Bucks County Courier Times: Former Lt. Gov. Jim Cawley and others press for more prekindergarten programs
February 1, 2017 by Chris English
Prekindergarten programs for children from low-income families are sorely lacking in Bucks County and the state, former Pennsylvania Lt. Gov. Jim Cawley and other pre-K advocates said during a press conference Wednesday morning in Upper Southampton.
Gathering at the Jolly Toddlers Early Education Center on Second Street Pike, Cawley and others said a healthy infusion of public money and other pre-K support is needed so that families who meet income guidelines can send their children to quality programs like those offered at Jolly Toddlers.
Joan Benso, president and CEO of the nonprofit Pennsylvania Partnerships for Children, said research done by her group showed that 112,900 children in the state and 3,900 in Bucks County currently qualify for publicly funded pre-K but are not getting it because of a lack of state or other public funding.
Fixing that situation would mean a better future for thousands of children across the county and state, Benso and others at the press conference said.
“We are looking for a sizeable investment in pre-K in the governor’s budget address (on Tuesday) that moves us toward allocating enough public funds ($340 million) by fiscal year 2020-2021 to ensure that all eligible children have access to high quality pre-K,” she said. “It is an investment in our future.”
Cawley, who now lives in Wrightstown and is president and CEO of the United Way of Greater Philadelphia and Southern New Jersey, said his adopted son, Nick, benefited greatly from quality pre-K programs that Cawley and his wife, Suzanne, were able to send him to.
“This is a very personal effort for me,” said Cawley of his pre-K advocacy.
“Nick was very introverted but the pre-K seems to have unlocked a future for him and he’s now a reasonably well adjusted fourth-grader at St. Andrew (Catholic School in Newtown Township),” he continued. “Nick got lucky, but we need to make sure that all kids in Pennsylvania who need it get lucky. Quality pre-K programs give children a leg up educationally and also a chance to be social, and also gives educators an early opportunity to identify anti-social behavior and deal with it.”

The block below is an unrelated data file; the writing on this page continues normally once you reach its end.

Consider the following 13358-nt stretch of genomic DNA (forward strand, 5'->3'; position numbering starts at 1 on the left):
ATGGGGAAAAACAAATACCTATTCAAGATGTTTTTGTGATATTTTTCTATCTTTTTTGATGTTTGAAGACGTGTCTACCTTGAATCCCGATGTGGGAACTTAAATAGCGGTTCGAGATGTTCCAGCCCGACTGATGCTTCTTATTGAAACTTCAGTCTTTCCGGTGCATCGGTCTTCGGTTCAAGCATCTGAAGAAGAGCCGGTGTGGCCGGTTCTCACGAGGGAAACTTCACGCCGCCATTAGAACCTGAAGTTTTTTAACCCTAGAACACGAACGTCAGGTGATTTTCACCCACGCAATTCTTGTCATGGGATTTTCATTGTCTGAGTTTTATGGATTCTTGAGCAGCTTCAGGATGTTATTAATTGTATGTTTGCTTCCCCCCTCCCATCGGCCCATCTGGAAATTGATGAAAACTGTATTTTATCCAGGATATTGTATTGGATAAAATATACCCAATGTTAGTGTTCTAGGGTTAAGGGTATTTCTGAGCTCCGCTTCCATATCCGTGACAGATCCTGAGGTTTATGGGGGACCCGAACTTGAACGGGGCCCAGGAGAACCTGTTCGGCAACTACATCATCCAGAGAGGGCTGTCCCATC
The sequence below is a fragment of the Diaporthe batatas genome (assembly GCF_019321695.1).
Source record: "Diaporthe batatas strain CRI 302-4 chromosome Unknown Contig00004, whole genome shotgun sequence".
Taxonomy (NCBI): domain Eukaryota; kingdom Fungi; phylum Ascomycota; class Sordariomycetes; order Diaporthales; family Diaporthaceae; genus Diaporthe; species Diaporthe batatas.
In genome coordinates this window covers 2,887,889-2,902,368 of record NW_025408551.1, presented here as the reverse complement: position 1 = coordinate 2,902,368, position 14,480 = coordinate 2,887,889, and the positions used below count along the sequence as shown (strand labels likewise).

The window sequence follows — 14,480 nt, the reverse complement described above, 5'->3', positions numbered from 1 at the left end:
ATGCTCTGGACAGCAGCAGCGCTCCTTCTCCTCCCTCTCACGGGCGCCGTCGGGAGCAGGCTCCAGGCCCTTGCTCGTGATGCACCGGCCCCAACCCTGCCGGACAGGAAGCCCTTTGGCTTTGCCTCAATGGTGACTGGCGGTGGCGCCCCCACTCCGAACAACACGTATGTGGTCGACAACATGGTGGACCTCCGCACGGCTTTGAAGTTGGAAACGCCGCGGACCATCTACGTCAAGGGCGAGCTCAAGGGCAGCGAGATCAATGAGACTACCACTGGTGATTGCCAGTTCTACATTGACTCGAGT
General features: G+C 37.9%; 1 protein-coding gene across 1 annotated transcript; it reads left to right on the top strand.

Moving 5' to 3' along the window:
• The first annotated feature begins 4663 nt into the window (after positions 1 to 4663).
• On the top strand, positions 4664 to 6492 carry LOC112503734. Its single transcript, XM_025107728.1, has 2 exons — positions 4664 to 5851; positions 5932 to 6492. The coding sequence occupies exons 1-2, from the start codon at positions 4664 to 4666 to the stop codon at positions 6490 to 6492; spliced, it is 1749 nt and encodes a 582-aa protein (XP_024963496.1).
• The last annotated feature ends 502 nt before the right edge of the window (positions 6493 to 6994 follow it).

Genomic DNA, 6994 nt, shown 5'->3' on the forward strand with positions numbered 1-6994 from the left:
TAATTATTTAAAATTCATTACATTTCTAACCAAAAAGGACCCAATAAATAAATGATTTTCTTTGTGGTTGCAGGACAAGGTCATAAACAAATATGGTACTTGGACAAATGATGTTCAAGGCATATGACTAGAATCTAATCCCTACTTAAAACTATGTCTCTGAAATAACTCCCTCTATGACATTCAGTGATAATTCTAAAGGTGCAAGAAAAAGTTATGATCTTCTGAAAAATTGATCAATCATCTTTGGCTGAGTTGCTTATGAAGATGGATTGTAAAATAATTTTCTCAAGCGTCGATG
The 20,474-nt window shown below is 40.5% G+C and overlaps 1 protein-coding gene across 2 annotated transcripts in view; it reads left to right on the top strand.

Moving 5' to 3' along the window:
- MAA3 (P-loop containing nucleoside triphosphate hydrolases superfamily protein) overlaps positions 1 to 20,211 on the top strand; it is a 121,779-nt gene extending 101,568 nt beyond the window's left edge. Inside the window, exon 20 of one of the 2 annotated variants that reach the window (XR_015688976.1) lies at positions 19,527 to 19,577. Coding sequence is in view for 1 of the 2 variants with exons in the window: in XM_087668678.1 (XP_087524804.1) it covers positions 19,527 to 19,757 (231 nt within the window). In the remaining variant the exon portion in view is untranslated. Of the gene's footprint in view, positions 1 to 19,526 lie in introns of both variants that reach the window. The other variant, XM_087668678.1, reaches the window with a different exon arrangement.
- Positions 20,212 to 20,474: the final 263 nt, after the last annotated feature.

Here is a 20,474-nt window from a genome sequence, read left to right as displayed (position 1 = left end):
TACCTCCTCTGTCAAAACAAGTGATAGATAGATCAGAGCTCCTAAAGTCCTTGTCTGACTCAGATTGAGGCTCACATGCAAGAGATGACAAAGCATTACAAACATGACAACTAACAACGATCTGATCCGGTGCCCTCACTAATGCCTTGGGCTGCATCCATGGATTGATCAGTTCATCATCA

Bolstering pre-K programs across the state would make for more solid citizens of the future, Cawley said.
“You can either invest today or be taxed two decades down the road for things like increased corrections system and welfare costs,” he said.
Christine Matik, supervisor of curriculum and instruction for the Centennial School District, said the district’s soon-to-come full-day kindergarten program is going to be great but will be even better with better prepared students entering it from quality pre-K programs.
“All research tells us a strong early foundation sets a trajectory for success,” she said.
Benso added that “military leaders, law enforcement officials, philanthropic groups, pediatricians and many state and local lawmakers have also talked about research that shows pre-K can make a difference. It can reduce grade repetition, special education placements, dropout rates and ultimately save the commonwealth money.”
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